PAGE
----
What is X-Linked Alport Syndrome?
Alport syndrome is a genetic condition characterized by progressive kidney disease, hearing loss, and abnormalities affecting the eyes. Alport syndrome can be inherited in an X-linked or autosomal recessive manner. The presentation of X-linked Alport syndrome is variable in severity; some individuals have a milder disease course, while others develop more severe disease with complications. The X-linked form of Alport syndrome is more severe in males than females.
Blood in the urine is often the first sign of kidney disease and typically presents during childhood. This is usually not detectable by the naked eye, but may be visible during periods of illness such as a cold or flu. Individuals with X-linked Alport syndrome also develop protein in the urine during childhood. Kidney disease often progresses to kidney failure by early adulthood. Kidney failure is associated with various symptoms including: high blood pressure, fatigue, poor appetite, swelling of legs and feet, and frequent urination. Kidney insufficiency and associated medical complications will develop in all males with X-linked Alport syndrome. Medications may delay the progress of kidney failure, but most often, either a kidney transplant and/or dialysis is necessary.
X-linked Alport syndrome is also associated with varying degrees of progressive hearing loss. The onset and severity of hearing loss is variable, but it is not uncommon for some degree of hearing loss to develop by adolescence.
Individuals with X-linked Alport syndrome may also develop eye abnormalities. Specific problems with the lens, retina and cornea are the most common in X-linked Alport syndrome and may result in light sensitivity, cataract formation, and blurred vision. Glasses are sometimes required to correct vision.
Limited information exists regarding vascular complications associated with Alport syndrome. However, aneurysms of the abdominal and thoracic aorta have been reported in a small number of males with Alport syndrome, in addition to aortic valve abnormalities. To date, vascular complications are believed to only occur in males. However, the frequency of vascular events remains unclear.
Most female carriers of X-linked Alport syndrome will have blood in the urine that is not detectable to the naked eye. Some females are also affected by varying degrees of hearing loss, but it tends to occur later in life. By late adulthood, up to 40% of female carriers will progress to kidney failure.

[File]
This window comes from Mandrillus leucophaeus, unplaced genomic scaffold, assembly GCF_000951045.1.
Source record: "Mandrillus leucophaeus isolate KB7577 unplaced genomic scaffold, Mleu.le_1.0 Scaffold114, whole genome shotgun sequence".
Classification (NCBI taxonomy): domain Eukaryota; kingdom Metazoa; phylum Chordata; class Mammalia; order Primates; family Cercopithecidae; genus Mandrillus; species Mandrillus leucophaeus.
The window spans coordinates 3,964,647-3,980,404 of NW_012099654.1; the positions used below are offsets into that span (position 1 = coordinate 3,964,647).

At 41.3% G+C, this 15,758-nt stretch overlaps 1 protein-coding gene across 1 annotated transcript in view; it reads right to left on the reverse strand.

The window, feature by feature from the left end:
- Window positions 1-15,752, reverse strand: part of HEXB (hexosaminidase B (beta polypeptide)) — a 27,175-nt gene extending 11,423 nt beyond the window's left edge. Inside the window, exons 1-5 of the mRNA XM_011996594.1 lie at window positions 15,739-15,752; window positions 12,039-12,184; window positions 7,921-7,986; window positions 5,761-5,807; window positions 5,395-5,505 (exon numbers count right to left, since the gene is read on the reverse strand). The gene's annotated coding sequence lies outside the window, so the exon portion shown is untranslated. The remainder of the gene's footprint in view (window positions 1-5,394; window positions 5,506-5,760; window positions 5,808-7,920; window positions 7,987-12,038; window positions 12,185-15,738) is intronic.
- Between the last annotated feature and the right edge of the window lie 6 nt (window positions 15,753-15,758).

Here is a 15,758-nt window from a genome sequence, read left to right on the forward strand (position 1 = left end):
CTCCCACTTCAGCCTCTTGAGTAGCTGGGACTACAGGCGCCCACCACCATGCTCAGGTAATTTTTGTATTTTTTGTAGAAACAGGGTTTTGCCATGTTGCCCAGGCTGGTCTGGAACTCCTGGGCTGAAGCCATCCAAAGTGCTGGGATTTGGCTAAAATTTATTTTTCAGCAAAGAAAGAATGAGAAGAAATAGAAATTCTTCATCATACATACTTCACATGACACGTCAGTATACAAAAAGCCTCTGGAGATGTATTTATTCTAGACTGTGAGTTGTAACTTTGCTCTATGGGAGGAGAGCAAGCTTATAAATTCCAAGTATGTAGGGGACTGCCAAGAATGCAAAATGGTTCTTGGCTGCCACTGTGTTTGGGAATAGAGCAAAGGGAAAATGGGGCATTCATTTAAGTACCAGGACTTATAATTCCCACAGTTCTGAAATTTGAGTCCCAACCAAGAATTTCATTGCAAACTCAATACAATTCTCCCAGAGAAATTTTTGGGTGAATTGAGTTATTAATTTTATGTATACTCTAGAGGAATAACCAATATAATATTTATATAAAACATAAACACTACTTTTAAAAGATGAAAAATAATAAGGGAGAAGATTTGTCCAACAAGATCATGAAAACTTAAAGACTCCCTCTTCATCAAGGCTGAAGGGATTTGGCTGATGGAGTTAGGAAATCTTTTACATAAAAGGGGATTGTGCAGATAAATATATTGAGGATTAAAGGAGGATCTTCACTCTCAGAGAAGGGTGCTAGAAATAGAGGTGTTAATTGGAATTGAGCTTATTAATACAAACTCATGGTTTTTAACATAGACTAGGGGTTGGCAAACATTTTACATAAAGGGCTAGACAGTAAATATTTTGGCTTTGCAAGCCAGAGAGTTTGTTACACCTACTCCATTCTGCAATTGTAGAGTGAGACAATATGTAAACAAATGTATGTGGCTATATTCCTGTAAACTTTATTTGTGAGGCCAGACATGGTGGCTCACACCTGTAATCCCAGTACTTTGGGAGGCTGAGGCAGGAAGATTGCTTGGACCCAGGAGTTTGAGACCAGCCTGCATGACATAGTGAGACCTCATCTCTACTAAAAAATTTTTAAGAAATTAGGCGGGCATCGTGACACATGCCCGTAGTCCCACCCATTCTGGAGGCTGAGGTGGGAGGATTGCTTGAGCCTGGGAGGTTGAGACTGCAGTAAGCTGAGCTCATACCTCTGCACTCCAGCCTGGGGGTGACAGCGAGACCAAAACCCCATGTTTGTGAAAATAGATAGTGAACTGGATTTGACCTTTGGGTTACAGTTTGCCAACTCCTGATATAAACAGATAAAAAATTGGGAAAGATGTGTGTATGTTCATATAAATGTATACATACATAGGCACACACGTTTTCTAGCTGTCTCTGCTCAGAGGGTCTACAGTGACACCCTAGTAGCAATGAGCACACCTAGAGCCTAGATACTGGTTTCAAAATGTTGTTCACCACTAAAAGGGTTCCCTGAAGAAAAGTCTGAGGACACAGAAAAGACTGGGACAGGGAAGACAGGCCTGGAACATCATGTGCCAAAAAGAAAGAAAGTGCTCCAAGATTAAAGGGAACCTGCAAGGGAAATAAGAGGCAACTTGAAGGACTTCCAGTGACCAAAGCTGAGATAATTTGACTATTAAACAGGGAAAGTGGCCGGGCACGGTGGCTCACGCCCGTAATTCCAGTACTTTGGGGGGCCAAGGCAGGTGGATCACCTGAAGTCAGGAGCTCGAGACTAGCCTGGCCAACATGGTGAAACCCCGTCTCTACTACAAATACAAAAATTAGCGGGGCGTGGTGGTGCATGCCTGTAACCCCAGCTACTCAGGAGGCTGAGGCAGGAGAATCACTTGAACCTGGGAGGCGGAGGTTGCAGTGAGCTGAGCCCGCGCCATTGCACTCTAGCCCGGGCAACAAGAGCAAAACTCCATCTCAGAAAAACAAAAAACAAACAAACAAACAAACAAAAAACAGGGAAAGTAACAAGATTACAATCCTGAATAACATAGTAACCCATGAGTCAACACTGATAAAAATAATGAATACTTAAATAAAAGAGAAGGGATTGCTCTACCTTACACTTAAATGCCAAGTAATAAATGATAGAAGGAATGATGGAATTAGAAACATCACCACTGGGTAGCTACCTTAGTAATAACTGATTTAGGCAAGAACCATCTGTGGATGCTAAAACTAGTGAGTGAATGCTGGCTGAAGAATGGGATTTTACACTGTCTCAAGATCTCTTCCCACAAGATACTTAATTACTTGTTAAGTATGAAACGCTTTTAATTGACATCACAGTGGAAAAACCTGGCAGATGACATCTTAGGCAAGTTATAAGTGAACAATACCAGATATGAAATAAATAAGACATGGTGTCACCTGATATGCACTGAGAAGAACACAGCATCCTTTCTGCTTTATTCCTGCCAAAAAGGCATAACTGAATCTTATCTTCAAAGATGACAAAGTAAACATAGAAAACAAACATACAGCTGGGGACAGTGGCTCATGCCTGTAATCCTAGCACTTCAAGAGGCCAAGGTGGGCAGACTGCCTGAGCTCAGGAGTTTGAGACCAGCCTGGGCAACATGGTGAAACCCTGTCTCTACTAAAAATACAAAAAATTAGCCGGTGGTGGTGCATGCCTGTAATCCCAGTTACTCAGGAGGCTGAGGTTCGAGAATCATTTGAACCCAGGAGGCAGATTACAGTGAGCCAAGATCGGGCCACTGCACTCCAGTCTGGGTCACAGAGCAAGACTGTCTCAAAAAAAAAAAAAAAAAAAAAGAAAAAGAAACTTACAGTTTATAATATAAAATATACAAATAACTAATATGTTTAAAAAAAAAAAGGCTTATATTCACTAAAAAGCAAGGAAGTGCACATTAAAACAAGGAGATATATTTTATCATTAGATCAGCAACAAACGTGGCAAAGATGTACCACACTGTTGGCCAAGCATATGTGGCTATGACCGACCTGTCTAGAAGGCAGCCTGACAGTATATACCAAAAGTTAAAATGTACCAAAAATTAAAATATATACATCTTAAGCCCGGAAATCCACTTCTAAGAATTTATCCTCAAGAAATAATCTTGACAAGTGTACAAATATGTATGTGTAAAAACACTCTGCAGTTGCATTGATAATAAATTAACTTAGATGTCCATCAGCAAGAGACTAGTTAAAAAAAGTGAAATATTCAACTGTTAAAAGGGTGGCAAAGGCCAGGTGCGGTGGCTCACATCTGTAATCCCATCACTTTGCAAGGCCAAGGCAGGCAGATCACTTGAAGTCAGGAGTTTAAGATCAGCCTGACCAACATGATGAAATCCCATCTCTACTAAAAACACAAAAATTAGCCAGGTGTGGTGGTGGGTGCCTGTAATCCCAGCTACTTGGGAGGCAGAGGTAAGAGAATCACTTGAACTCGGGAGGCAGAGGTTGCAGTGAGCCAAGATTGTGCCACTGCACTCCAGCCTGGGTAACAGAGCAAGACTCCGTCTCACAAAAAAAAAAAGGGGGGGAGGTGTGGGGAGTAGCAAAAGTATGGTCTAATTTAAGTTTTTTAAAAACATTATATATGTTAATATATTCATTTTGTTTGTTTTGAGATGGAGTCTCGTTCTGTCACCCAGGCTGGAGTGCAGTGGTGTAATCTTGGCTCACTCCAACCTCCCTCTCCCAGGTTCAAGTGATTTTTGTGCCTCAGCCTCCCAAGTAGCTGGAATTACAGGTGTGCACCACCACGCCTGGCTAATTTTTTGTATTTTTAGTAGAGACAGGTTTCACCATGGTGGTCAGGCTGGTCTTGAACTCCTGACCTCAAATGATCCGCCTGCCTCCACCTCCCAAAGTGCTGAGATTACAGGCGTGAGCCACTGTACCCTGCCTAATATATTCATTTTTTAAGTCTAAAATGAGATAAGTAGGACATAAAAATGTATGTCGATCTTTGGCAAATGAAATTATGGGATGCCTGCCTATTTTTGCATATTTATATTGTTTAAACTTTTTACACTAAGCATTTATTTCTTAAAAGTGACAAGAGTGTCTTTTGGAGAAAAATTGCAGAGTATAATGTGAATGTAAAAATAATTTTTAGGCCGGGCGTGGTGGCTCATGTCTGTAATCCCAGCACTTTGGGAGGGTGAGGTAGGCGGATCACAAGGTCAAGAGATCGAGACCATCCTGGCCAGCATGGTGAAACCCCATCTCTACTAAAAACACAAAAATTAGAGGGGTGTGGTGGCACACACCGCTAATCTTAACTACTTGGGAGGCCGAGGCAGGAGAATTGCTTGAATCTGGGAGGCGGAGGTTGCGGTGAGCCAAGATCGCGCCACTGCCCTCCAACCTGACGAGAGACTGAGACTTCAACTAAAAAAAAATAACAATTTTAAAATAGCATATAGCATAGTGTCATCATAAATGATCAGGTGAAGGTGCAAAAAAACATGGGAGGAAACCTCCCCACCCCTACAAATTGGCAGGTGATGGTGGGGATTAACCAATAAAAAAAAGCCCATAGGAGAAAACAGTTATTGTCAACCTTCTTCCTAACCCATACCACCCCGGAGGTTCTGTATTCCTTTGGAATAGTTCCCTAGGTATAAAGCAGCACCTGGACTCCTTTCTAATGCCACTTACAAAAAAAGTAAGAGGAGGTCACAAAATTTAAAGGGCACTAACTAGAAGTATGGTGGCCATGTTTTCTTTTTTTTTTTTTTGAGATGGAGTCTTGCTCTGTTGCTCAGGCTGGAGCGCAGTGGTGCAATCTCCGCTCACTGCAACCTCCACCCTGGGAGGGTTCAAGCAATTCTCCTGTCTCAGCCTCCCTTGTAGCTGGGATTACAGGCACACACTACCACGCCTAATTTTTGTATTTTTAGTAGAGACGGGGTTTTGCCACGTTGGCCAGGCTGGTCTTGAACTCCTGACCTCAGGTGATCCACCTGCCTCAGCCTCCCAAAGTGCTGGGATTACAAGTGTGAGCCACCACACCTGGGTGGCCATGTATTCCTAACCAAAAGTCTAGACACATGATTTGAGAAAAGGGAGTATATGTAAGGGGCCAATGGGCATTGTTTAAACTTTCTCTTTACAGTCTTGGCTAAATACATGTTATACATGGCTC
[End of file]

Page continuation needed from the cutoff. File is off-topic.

How common is X-Linked Alport Syndrome?
Collectively, all forms of Alport syndrome are estimated to occur in approximately 1 in 50,000 live births. X-linked Alport syndrome is the most common form, accounting for around 85% of all Alport syndrome. X-linked Alport syndrome occurs at a similar frequency amongst all ethnicities. Approximately 10-15% of males affected by X-linked Alport syndrome do not inherit a mutation from a carrier mother (de novo mutation).
How is X-Linked Alport Syndrome treated?
Currently, there is no cure for X-linked Alport syndrome. However, treatments are available to address many of the associated symptoms. Medications are utilized to treat high blood pressure, reduce protein in the urine, and slow the progression of kidney disease. However, kidney failure will develop eventually in all males with X-linked Alport syndrome and in some females. Because the onset of kidney failure is variable, transplantation or dialysis may be required as early as the teenage years, but most often, necessary by adulthood.
Hearing aids may be required to treat hearing loss. Additionally, ophthalmologic intervention, such as cataract surgery, may be required for some individuals.
A multidisciplinary team of physicians, including: nephrologists, audiologists, ophthalmologists and other healthcare professionals will need to be involved in the ongoing treatment and management of individuals with X-linked Alport syndrome.
What is the prognosis for a person with X-Linked Alport Syndrome?
While the prognosis of X-linked Alport syndrome is variable, the vast majority of males develop kidney failure by 40 years of age. Renal transplantation and/or dialysis are typically successful as patients approach kidney failure. However, complications from kidney disease may still result in shortened life span. Hearing loss develops in the vast majority of males by 40 years. Many times, the eye complications associated with X-linked Alport syndrome do not cause any severe vision problems; although, cataract surgery and/or corrective lenses may be required.